Daniel Arsham has an interesting way of making us put some real thought into the simplest of our surroundings. Whether relating to nature versus structure or through the manipulation of inanimate objects, the contemporary artist shows us that there’s a story to explore in each piece. And we respond. He’ll tell you he’s “not prescriptive about the type of things he’s trying to convey,” but you’ll surely leave with your own message. Why? Because the Ohio-born, Miami-bred, Brooklyn resident floats across mediums in art, architecture and performance to create things that change people’s expectations about what they already know.
It’s an artful brainwashing we’re dying to sign up for.
Take a wall, for instance: our ideas about its function and purpose are pretty much determined; there are few things about the structure that make us think. But what if said wall seemed as though it was doing something that it shouldn’t be [doing]? What if it appeared to be made of fabric, draping just so and perhaps even creating a kangaroo-like pocket to hold a clock? Or a staircase whose primal function is to lead you to a destination above or below your current altitude—what if it went nowhere? Arsham’s interest in tinkering with perspective has everything to do with a desire to understand things outside of the normal experience; which is why architecture is one of his disciplines of choice, for “it’s nothing without the person who experiences it.”
Early on, his space and experience dialog was brought to the masses through Arsham’s 2004 collaboration with choreographer Merce Cunningham. The invitation to work on stage design for the dance master opened a door (no room for interpretation or draping surfaces here, we’re referring to a proverbial door and the opportunity that it represents) to work in a medium that he was never formally trained in nor did he really anticipate would play such a role in his work. Arsham’s first stage design for Cunningham was acquired by The Walker Museum for its permanent collection. Today, he continues to work on stage design worldwide, particularly in collaboration with Jonah Bokaer who was a former Cunningham dancer.
Since, collaboration has become a language Arsham speaks fluently. Continuing in the vein of altering common day objects, he has worked with the likes of Pharrell Williams to create a replica of Mr. Williams’s first keyboard, a Casio MT-500. Cast in volcanic ash, crystal and steel, the keyboard is representative of the material manipulation that Arsham uses to urge the shifting of perspective. Again, the “overarching position is the idea of altering things we already know.” The choice of materials also plays a large role, giving the pieces an almost instant relationship with geology. In that sense, we become what he calls “archeologists of the future.”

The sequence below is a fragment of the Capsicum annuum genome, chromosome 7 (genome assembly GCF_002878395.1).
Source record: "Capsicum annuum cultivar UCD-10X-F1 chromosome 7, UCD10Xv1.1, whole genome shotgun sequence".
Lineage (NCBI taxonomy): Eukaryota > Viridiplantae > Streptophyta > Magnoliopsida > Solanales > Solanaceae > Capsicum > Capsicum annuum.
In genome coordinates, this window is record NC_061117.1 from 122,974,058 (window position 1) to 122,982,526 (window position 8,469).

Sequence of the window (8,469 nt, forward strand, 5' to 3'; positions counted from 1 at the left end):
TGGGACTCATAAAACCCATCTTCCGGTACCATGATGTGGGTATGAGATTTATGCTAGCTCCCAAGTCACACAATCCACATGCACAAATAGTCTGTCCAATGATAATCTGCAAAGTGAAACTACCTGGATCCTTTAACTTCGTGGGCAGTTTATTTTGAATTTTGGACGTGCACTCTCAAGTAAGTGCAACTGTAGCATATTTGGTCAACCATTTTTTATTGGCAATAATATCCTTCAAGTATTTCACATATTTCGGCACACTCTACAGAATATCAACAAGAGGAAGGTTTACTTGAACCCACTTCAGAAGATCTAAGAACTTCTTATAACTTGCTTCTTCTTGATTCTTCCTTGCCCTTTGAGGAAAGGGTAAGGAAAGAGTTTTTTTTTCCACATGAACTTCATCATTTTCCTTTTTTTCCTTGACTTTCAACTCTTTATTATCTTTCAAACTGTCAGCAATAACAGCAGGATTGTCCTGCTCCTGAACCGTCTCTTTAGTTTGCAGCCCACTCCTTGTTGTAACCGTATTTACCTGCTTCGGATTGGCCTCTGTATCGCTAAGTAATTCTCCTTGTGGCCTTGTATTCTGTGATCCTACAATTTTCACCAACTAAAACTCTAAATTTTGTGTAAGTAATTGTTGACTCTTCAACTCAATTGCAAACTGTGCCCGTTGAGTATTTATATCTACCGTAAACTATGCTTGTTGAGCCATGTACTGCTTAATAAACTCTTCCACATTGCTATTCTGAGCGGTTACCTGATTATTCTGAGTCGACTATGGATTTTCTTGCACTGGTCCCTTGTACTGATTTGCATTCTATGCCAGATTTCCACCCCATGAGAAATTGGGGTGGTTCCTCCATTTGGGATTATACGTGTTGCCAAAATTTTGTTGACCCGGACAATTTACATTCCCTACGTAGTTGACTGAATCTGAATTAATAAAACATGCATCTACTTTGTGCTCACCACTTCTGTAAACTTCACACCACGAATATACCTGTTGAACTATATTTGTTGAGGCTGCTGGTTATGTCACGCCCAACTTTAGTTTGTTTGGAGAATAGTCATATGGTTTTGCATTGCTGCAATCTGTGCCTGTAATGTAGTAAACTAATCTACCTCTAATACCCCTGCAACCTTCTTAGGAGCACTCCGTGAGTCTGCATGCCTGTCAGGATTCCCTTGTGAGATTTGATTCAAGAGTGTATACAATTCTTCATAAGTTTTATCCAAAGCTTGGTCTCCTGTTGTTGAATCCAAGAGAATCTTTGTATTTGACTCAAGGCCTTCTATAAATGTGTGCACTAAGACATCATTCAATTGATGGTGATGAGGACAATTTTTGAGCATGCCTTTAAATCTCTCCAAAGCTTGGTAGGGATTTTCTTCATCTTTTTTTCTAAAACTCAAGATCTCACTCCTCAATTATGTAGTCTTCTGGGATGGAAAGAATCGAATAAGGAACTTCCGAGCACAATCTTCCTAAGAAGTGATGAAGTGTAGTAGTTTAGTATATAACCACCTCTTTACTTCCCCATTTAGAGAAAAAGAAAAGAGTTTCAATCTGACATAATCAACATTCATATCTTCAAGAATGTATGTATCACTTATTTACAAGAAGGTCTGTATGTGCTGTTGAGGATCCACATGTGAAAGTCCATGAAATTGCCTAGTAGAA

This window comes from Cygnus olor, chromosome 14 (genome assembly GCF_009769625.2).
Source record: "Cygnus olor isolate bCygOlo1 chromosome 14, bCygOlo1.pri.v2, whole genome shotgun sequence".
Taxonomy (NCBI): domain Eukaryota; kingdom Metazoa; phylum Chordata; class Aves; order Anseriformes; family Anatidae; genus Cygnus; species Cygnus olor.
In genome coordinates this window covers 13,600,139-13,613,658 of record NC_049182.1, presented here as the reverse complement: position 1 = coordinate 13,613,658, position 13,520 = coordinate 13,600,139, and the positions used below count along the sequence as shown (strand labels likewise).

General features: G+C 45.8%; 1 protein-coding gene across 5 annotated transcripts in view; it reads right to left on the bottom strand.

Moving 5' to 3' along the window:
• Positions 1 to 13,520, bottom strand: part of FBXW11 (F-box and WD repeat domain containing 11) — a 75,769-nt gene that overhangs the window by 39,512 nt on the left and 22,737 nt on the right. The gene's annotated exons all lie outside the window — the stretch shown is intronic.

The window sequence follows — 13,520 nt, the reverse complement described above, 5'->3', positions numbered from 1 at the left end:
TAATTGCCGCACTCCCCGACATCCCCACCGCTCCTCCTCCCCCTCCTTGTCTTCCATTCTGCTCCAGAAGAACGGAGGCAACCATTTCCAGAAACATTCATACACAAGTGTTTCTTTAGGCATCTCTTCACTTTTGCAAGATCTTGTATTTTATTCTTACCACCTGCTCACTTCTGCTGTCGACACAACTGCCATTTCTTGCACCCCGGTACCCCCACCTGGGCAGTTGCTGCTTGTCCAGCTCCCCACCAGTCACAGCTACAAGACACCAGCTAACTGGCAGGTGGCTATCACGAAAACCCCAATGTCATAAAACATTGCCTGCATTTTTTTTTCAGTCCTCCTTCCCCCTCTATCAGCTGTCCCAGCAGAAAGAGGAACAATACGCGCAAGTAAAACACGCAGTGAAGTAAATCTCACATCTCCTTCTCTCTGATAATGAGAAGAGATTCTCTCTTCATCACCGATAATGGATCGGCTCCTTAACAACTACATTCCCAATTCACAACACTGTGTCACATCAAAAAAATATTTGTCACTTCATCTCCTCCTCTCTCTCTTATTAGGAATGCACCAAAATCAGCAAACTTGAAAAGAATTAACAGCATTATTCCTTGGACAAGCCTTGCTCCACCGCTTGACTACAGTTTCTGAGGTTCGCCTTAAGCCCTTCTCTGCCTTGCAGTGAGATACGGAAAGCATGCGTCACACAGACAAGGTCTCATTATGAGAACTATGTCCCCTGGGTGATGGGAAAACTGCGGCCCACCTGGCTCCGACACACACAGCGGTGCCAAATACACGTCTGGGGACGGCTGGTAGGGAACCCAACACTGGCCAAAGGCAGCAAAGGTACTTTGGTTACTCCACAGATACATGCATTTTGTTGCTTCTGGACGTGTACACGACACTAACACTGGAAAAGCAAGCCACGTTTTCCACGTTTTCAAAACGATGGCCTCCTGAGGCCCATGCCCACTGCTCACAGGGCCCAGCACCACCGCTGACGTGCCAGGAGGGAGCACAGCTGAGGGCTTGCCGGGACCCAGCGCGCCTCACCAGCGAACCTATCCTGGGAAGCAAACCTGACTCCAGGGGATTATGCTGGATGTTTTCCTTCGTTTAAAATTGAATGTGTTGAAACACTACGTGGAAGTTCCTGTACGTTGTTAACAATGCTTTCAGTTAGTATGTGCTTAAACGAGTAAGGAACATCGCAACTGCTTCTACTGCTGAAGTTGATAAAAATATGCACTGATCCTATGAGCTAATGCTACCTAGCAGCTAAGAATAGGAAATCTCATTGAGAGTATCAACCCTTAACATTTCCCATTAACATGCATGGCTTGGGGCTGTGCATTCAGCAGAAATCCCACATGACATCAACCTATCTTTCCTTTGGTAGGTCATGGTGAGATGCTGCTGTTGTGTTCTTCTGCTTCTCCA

Studying some of things you might find on your person on any given day, such as a pair of Nike or Adidas sneakers, a mobile phone or a camera, made of ash and crystal and seemingly decaying as if you’d found them buried 1,000 years into the future creates an interesting dialogue about time. And that’s what it’s all about. The blurring of the present and future; the confusing of growing and decaying all through the use of materials that allow one to experience the idea of time passed. There’s nothing forced about it. The oxidation and coloration is actually a natural process that Arsham has little control over.
To better tell this story, Arsham launched a film series known as Future Relic. Thus far three of nine installments have been shown—with its fourth set to air this month. The series chronicles life after humanity’s failed attempt to save the earth from its impending ecological demise. One attempt, in fact, features Lona Rey’s (Juliette Lewis) father excavating the moon to save the earth. The hole left behind glaringly similar to the one portrayed on the face of “The Black Moon” Rolex Milgauss for Bamford Watch Department that Arsham just released. On his Instagram, @DanielArsham, the artist recently described the project as: “solid 904L stainless steel with an internal Faraday cage designed to withstand magnetic fields up to a strength of 1000 Gauss. The face contains a painting I made of the moon with a section missing. It is printed on a unique mother of pearl dial using a secret proprietary emulsion technique. THE BLACK MOON is made in an edition of 13.” But don’t fret, the Bamford project isn’t the only of Arsham’s pieces that you can use daily.
In 2007, Arsham paired up with Alex Mustonen on an experimental and collaborative art and architecture practice dubbed Snarkitecture after Lewis Carroll’s poem, The Hunting of Snark. The brand, which offers a line of functional objects aside from a myriad installations and large-scale projects, similarly invites you to see what’s not there. From broken holiday ornaments that are really intact to a cellphone holder molded after a seemingly soft pillow, which is actually cast from cement a Daniel Arsham world is never as it appears.